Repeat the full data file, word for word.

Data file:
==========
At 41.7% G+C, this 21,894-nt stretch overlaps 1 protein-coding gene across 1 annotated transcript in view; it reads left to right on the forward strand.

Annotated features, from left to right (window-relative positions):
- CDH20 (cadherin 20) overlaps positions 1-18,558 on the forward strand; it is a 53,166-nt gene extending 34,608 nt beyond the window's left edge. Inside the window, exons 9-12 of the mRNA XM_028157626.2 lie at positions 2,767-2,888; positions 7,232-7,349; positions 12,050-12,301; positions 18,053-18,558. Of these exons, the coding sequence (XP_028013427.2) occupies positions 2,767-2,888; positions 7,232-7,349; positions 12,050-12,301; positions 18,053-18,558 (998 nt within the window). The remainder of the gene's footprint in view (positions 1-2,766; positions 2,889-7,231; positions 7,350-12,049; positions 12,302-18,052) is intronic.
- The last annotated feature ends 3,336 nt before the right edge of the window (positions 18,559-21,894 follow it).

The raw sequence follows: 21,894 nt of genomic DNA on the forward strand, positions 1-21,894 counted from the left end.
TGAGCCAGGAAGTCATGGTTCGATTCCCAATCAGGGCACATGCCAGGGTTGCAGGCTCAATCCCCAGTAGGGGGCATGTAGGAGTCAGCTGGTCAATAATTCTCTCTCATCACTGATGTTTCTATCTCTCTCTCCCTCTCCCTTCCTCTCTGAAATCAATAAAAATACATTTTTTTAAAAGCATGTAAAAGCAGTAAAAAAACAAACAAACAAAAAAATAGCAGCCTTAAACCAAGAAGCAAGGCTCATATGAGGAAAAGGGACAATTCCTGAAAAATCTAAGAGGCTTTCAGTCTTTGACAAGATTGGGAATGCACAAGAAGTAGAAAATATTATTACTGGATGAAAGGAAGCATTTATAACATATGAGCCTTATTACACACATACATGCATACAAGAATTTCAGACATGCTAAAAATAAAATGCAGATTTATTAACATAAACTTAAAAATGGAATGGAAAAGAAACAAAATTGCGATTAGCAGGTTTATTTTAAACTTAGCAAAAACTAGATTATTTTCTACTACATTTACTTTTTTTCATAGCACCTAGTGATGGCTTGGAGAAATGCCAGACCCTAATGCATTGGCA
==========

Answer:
At 41.7% G+C, this 21,894-nt stretch overlaps 1 protein-coding gene across 1 annotated transcript in view; it reads left to right on the forward strand.

Annotated features, from left to right (window-relative positions):
- CDH20 (cadherin 20) overlaps positions 1-18,558 on the forward strand; it is a 53,166-nt gene extending 34,608 nt beyond the window's left edge. Inside the window, exons 9-12 of the mRNA XM_028157626.2 lie at positions 2,767-2,888; positions 7,232-7,349; positions 12,050-12,301; positions 18,053-18,558. Of these exons, the coding sequence (XP_028013427.2) occupies positions 2,767-2,888; positions 7,232-7,349; positions 12,050-12,301; positions 18,053-18,558 (998 nt within the window). The remainder of the gene's footprint in view (positions 1-2,766; positions 2,889-7,231; positions 7,350-12,049; positions 12,302-18,052) is intronic.
- The last annotated feature ends 3,336 nt before the right edge of the window (positions 18,559-21,894 follow it).

The raw sequence follows: 21,894 nt of genomic DNA on the forward strand, positions 1-21,894 counted from the left end.
TGAGCCAGGAAGTCATGGTTCGATTCCCAATCAGGGCACATGCCAGGGTTGCAGGCTCAATCCCCAGTAGGGGGCATGTAGGAGTCAGCTGGTCAATAATTCTCTCTCATCACTGATGTTTCTATCTCTCTCTCCCTCTCCCTTCCTCTCTGAAATCAATAAAAATACATTTTTTTAAAAGCATGTAAAAGCAGTAAAAAAACAAACAAACAAAAAAATAGCAGCCTTAAACCAAGAAGCAAGGCTCATATGAGGAAAAGGGACAATTCCTGAAAAATCTAAGAGGCTTTCAGTCTTTGACAAGATTGGGAATGCACAAGAAGTAGAAAATATTATTACTGGATGAAAGGAAGCATTTATAACATATGAGCCTTATTACACACATACATGCATACAAGAATTTCAGACATGCTAAAAATAAAATGCAGATTTATTAACATAAACTTAAAAATGGAATGGAAAAGAAACAAAATTGCGATTAGCAGGTTTATTTTAAACTTAGCAAAAACTAGATTATTTTCTACTACATTTACTTTTTTTCATAGCACCTAGTGATGGCTTGGAGAAATGCCAGACCCTAATGCATTGGCA